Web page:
WWOOFing it Up in Kiwiland: organic farming in New Zealand 2012

3 years later and life brings me back to New Zealand. This time for a longer period, for a different purpose, with a different outlook on life than last time. I hope what transpires from a few years of travelling as far and as wide as possible across this beautiful country is a basic but decent knowledge and experience in organic farming, self sustainable living, and food production. Come and join me, there's loads of room in the car.

Thursday, 17 September 2009

Waitakere City Council's 4 green star building: there's always a story and if you can't find it, you're not looking hard enough...

This morning, a lovely man called Mark, took me on a one-person tour at the Waitakere City Council building; there's always a story, and if you can't find it, you're not looking hard enough...or walking with your eyes shut...The building was designed on eco-sustainable principles and as a piece of art work.The Council Chamber has an interesting piece of artwork displaying the decimation of the Kauri forests in colonial times, among other bits of history. Apparently this wood floors many buildings in San Francisco, or San Diego...it's been a long day.....anyways, the building is at the fringe of the city centre in Henderson, right beside the train station and central mall (shopping centre) however it supports local business by having not enough seats in the cafeteria as there are staff and not enough car parking spaces with the aim of 'encouraging' public transport use, cycling and walking... I already mentioned the contradiction in Waitakere's Eco-city status but there more to the story it seems. The air-conditioning system cools from floor level rather than the ceiling and doesn't need cooled because its built with concrete that naturally cools it down. The building's roof has a mini wind turbine but it doesn't really catch the wind, Mark said, because of the Waitakere Ranges (hills). They have a massive worm farm, 3 times the size of the one at Vision Waitakere Retirement Village, with massive worm tea/soup/poo bottles to to match! We went to the garden on the rooftop and I forget the technical term but what it does is the different layers absorb and filter the rainwater to reduce the contaminants from traffic etc. as it enters the stormwater channels, much like Project Twin Streams regeneration of the riparians (streamsides) with native species. Saving water, costs and resources required to manage flood water. All rather clever! Mark gave me a better understanding of the Japanese garden role in this process. The garden absorbs more contaminants and like the roof garden, slows the water speed down more, before it finally ends up flushing down the toilets and supplying the sinks.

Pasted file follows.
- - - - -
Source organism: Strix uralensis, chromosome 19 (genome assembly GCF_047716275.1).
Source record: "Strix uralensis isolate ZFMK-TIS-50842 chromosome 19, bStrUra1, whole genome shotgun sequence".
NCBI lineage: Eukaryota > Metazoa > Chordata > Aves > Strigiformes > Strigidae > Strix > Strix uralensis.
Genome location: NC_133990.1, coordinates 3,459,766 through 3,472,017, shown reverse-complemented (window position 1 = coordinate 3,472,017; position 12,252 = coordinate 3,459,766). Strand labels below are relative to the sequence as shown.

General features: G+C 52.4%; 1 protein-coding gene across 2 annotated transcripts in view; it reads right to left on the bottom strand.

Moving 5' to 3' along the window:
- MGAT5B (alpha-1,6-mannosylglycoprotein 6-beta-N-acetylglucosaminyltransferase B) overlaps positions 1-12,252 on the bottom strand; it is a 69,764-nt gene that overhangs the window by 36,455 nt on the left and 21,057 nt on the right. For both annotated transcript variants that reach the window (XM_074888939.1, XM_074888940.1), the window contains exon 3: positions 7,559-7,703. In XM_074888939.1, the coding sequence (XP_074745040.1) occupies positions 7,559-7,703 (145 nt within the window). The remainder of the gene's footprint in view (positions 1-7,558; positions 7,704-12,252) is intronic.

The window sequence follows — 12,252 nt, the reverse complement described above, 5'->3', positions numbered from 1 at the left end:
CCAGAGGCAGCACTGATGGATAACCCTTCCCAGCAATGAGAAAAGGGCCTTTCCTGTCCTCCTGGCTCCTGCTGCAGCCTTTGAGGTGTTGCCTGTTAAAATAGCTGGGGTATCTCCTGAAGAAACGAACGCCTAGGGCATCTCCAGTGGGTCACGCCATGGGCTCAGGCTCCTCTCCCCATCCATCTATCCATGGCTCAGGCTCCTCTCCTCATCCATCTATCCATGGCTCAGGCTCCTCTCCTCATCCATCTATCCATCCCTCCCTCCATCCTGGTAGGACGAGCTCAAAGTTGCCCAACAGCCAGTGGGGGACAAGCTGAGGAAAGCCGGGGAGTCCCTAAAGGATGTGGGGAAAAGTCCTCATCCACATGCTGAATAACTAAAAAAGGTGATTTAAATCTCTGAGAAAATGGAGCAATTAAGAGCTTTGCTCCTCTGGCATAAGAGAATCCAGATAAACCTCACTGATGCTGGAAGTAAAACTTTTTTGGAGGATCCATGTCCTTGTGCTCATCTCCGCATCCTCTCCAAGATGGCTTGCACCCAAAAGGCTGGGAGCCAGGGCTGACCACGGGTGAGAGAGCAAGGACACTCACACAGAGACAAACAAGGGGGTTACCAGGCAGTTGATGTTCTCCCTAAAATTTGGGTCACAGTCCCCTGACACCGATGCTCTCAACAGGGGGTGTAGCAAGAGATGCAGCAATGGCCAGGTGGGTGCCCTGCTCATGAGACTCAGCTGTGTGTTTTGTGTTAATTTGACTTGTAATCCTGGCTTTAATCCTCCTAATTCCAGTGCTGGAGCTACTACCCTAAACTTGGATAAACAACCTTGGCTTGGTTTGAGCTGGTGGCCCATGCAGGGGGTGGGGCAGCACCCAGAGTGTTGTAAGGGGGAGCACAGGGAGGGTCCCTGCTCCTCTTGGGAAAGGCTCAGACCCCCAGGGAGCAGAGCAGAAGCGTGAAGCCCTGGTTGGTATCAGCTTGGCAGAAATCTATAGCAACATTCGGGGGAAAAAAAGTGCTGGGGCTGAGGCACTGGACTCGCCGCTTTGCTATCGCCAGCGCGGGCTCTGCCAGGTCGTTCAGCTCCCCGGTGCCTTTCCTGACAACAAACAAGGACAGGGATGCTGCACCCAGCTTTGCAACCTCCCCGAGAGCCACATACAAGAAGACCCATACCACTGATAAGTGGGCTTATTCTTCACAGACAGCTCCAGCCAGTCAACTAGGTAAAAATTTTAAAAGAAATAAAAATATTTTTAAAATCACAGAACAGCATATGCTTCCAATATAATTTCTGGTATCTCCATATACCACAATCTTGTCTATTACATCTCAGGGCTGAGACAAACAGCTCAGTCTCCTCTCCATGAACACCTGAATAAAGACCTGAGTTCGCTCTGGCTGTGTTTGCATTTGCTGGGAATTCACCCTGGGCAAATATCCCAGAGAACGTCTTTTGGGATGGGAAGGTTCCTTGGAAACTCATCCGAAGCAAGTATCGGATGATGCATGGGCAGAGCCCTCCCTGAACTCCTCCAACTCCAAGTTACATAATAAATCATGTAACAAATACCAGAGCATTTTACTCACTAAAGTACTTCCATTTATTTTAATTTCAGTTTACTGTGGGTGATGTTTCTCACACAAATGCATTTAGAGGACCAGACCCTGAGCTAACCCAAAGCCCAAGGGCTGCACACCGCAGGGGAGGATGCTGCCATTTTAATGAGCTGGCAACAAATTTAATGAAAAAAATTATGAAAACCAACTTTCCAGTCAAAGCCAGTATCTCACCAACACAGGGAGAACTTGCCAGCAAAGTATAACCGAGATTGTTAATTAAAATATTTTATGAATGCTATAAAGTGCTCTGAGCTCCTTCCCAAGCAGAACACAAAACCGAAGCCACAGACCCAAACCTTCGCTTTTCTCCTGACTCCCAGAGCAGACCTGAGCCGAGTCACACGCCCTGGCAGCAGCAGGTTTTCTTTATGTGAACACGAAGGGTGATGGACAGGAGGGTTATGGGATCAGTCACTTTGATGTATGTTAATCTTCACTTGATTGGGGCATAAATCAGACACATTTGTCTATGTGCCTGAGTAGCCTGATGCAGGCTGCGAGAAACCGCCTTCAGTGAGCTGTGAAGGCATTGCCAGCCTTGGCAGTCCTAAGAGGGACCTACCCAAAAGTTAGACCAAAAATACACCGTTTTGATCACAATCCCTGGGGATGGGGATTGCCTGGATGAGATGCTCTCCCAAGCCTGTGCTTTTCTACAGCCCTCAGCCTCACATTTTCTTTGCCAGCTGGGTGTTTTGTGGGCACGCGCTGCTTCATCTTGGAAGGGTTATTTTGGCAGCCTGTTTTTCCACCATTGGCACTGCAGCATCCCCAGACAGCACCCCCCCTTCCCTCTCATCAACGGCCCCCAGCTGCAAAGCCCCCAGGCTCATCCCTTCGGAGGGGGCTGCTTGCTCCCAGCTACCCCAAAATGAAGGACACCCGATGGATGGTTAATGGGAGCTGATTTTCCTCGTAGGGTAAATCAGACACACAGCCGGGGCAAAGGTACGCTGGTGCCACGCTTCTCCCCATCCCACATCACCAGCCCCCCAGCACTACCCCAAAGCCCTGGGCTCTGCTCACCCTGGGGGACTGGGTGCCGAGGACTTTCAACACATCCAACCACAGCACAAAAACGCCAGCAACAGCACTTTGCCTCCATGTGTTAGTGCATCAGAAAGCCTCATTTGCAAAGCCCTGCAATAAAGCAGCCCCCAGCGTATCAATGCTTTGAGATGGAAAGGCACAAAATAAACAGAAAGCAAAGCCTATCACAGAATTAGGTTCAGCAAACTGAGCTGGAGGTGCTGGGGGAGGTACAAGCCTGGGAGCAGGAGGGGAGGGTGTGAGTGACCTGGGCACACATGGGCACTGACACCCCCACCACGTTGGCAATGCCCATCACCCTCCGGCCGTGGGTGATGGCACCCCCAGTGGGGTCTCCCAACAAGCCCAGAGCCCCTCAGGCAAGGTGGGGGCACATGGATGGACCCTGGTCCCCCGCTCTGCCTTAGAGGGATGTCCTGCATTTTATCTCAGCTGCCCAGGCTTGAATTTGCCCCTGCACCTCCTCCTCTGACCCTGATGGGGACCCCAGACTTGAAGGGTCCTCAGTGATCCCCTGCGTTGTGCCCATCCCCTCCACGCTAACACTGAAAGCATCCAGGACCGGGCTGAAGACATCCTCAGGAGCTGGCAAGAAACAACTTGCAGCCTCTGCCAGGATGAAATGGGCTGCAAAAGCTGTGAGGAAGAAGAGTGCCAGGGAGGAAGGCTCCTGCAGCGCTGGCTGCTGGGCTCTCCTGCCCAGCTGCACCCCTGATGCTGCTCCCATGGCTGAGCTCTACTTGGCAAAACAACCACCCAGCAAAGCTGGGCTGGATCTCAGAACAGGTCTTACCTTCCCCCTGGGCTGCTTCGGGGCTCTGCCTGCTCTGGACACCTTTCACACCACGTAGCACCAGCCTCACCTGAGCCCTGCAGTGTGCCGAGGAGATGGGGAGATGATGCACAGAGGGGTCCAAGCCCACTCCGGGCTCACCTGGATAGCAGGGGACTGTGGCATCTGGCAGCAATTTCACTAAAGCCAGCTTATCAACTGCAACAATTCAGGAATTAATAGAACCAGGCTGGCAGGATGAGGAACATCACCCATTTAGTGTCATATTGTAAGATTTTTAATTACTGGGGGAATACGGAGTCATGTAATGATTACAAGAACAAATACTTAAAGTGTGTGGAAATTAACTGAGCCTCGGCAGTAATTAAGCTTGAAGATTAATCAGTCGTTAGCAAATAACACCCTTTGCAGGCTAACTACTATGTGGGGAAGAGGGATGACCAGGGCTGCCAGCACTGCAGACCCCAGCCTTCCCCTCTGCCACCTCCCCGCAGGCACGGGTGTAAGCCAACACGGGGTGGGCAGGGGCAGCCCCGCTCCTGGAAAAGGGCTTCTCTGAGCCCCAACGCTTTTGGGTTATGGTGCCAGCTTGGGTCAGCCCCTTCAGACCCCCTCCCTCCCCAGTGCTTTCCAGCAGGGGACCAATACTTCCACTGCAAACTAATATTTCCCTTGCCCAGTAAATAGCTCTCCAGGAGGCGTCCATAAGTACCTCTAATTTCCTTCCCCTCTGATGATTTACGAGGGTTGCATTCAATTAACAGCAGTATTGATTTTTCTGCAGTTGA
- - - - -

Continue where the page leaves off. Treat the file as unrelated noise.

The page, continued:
I'll mention this for thoroughness but it's not the juicier information: the carpets are made from recycle plastic (they don't look like it but so many things can be made out of recycled plastic these days) and are in tiles so parts of it can be replaced rather than recarpeting the whole floor. And there's wood panelling and concrete, all unpainted to reduce maintenance costs, resources and the environmental impact etc.

NB. I have not photos of any of this week because I left the camera at my sisters (DOH!)

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